WASHINGTON (Reuters) - The top U.S. derivatives regulator won a legal victory over Bloomberg LP late on Friday, when a court dismissed a case the data vendor had filed that claimed a new rule on trading swaps would hurt its business.
Bloomberg is one of a dozen or so providers launching a platform on which to trade swaps, as regulators across the world crack down on the $630 trillion market to prevent a repeat of the 2008 financial crisis.
But that effort would be hurt by a new rule from the Commodity Futures Trading Commission which will force buyers and sellers of swaps to set aside enough money - or margin - to cope with the impact of a deal falling apart, Bloomberg had argued.
That is because the margin on a swap should be enough to cover five days of unwinding the position, but only one day for futures, a similar type of product traded on rival exchanges, making them cheaper to use.
The court said, however, that Bloomberg had provided no evidence that this requirement would hurt its business.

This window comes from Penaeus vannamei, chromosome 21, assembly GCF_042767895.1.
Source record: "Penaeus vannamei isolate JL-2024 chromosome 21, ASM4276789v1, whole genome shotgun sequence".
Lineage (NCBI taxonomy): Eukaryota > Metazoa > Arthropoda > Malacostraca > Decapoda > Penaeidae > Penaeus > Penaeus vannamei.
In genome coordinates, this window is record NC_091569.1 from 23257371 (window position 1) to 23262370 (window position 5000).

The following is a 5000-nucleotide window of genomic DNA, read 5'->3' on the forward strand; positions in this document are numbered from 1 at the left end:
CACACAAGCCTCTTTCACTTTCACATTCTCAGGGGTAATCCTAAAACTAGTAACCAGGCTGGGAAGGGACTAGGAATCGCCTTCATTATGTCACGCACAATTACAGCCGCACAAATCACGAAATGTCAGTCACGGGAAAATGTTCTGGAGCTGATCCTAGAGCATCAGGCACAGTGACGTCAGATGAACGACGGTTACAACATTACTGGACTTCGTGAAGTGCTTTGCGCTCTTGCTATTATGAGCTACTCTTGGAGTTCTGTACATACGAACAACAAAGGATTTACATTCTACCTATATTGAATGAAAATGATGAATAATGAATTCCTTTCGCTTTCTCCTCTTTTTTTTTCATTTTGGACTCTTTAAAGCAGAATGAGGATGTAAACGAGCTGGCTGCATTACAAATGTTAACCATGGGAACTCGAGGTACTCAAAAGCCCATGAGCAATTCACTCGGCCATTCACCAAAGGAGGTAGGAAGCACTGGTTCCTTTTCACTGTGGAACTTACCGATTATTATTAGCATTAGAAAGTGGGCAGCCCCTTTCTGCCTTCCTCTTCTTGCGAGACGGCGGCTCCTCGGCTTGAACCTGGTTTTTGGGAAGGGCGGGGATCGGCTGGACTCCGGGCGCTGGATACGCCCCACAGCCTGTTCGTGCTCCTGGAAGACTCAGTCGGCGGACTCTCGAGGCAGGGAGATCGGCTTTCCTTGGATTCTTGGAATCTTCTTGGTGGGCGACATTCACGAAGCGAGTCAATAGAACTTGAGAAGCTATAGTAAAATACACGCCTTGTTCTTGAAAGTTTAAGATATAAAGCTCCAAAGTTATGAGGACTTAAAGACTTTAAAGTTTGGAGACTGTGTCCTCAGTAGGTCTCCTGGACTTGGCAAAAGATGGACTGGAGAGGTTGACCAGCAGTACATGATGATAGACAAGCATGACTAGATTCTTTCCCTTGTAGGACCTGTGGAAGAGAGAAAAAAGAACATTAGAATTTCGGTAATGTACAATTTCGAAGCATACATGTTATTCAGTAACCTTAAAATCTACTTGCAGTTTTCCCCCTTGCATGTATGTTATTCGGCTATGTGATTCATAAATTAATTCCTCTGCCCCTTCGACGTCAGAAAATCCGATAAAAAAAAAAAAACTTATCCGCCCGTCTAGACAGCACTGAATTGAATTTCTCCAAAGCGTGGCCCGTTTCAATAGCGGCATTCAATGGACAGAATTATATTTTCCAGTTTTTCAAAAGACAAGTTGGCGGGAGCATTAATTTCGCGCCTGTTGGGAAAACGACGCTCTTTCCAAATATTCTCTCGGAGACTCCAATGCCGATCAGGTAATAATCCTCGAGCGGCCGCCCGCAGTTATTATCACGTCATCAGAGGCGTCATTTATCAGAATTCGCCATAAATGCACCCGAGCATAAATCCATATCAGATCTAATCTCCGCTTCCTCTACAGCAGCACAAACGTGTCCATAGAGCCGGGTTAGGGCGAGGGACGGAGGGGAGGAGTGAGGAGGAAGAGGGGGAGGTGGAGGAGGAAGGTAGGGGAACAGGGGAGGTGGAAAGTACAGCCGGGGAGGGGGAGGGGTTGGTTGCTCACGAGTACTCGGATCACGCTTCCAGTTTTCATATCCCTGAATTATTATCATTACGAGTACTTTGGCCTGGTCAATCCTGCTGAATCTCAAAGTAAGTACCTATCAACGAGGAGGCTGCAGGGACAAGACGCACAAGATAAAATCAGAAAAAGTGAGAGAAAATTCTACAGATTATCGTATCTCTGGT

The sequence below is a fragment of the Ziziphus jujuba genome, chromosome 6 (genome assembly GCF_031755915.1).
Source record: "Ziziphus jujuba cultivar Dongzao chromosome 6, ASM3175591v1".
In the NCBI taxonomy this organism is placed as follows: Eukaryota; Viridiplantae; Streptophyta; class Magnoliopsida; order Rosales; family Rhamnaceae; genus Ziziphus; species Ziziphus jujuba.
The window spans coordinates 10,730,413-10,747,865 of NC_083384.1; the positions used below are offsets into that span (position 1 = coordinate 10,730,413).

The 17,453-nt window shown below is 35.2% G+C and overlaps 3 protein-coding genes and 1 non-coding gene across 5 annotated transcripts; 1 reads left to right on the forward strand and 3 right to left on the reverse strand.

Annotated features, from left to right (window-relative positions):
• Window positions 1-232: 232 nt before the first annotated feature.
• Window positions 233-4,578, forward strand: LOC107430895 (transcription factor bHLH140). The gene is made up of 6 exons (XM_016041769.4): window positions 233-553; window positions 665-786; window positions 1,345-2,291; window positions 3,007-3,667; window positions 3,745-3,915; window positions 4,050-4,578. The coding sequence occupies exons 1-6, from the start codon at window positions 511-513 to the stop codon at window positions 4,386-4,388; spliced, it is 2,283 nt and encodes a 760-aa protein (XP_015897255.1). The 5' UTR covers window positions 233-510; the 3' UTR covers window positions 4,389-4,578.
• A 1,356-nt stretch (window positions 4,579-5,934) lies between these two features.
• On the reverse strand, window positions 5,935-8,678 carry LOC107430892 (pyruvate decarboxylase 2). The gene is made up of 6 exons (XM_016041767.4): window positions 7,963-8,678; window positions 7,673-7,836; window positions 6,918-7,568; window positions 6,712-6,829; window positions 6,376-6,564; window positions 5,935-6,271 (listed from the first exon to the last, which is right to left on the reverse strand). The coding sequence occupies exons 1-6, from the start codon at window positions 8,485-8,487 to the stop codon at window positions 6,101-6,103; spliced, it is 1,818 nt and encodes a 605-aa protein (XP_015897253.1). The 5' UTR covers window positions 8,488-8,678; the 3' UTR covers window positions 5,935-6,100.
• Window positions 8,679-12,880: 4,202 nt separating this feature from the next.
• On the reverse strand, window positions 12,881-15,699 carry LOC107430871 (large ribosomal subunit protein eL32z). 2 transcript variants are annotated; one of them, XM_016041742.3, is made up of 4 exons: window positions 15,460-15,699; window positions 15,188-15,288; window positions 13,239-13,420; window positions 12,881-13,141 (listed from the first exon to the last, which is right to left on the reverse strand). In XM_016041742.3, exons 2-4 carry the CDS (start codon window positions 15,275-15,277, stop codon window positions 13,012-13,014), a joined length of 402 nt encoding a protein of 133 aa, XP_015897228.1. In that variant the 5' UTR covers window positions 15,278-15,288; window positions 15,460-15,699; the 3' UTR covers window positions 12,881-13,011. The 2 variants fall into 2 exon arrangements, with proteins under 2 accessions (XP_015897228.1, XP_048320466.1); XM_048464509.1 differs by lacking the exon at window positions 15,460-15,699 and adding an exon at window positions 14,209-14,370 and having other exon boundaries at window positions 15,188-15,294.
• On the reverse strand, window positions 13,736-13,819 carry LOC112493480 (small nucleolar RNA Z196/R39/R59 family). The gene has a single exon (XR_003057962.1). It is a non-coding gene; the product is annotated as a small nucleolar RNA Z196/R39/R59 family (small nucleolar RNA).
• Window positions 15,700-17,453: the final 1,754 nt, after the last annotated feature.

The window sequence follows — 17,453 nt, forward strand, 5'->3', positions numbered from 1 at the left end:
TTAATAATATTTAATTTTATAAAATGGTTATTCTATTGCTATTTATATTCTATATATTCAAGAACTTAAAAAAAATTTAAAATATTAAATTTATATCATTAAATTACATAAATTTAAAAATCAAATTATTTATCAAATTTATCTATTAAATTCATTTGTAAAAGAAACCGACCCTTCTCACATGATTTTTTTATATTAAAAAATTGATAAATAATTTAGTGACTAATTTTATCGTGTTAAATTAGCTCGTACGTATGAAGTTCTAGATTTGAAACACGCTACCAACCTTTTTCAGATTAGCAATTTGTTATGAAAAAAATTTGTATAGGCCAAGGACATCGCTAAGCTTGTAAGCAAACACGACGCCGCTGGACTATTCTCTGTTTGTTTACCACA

“Bloomberg ... simply assume the worst-case scenario ... without grounding their assumption in the actual behavior,” it said in its ruling.
On another point, it said that the “plaintiff’s contentions in this regard are remarkably perfunctory and devoid of factual support.”
Bloomberg will continue to press forward with its legal challenge, a spokesman said.
Commissioner Bart Chilton said in a statement that the CFTC could focus on the task ahead of tightening regulations of swaps now that “another attempt to second-guess regulators on financial reform measures sought by Congress and President (Barack) Obama” was behind it.
Underlying the lawsuit is a looming battle between exchanges and investment banks over who rules the lucrative derivatives market, a vast playground for speculators, parts of which were long unregulated.
Exchanges, which dominate the futures markets, have been regulated for decades and now operate at a lower cost because of the CFTC’s rule.
The banks hold sway over the swaps market, and fear clients will defect to the exchanges, hurting their revenues as well as the trading platforms - called Swap Execution Facilities (SEF) - Bloomberg and others want to launch.
Bloomberg is a competitor of Thomson Reuters Corp.
The case is Bloomberg LP v United States Commodity Futures Trading Commission, U.S. District Court for the District of Columbia, No. 13-52
Reporting by Douwe Miedema; Editing by Vicki Allen and Gunna Dickson